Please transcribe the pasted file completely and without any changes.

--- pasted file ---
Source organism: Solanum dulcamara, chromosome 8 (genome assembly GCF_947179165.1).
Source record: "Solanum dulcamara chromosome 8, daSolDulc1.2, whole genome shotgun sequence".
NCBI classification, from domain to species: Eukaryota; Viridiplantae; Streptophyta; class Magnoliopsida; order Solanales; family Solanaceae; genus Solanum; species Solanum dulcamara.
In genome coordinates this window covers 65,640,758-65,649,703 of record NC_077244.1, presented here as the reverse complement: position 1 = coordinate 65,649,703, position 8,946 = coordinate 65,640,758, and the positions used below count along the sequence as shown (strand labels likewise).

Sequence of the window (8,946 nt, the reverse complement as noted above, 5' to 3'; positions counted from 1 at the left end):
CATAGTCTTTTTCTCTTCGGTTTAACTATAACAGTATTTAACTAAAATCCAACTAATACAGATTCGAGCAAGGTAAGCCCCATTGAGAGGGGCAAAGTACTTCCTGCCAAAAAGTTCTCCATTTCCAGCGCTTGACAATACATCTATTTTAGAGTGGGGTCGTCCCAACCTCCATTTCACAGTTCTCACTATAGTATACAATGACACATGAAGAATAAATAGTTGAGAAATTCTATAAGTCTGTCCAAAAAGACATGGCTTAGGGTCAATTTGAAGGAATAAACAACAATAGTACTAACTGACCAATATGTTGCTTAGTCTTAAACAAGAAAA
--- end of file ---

Source organism: Solanum dulcamara, chromosome 8 (genome assembly GCF_947179165.1).
Source record: "Solanum dulcamara chromosome 8, daSolDulc1.2, whole genome shotgun sequence".
NCBI classification, from domain to species: Eukaryota; Viridiplantae; Streptophyta; class Magnoliopsida; order Solanales; family Solanaceae; genus Solanum; species Solanum dulcamara.
In genome coordinates this window covers 65,640,758-65,649,703 of record NC_077244.1, presented here as the reverse complement: position 1 = coordinate 65,649,703, position 8,946 = coordinate 65,640,758, and the positions used below count along the sequence as shown (strand labels likewise).

Sequence of the window (8,946 nt, the reverse complement as noted above, 5' to 3'; positions counted from 1 at the left end):
CATAGTCTTTTTCTCTTCGGTTTAACTATAACAGTATTTAACTAAAATCCAACTAATACAGATTCGAGCAAGGTAAGCCCCATTGAGAGGGGCAAAGTACTTCCTGCCAAAAAGTTCTCCATTTCCAGCGCTTGACAATACATCTATTTTAGAGTGGGGTCGTCCCAACCTCCATTTCACAGTTCTCACTATAGTATACAATGACACATGAAGAATAAATAGTTGAGAAATTCTATAAGTCTGTCCAAAAAGACATGGCTTAGGGTCAATTTGAAGGAATAAACAACAATAGTACTAACTGACCAATATGTTGCTTAGTCTTAAACAAGAAAA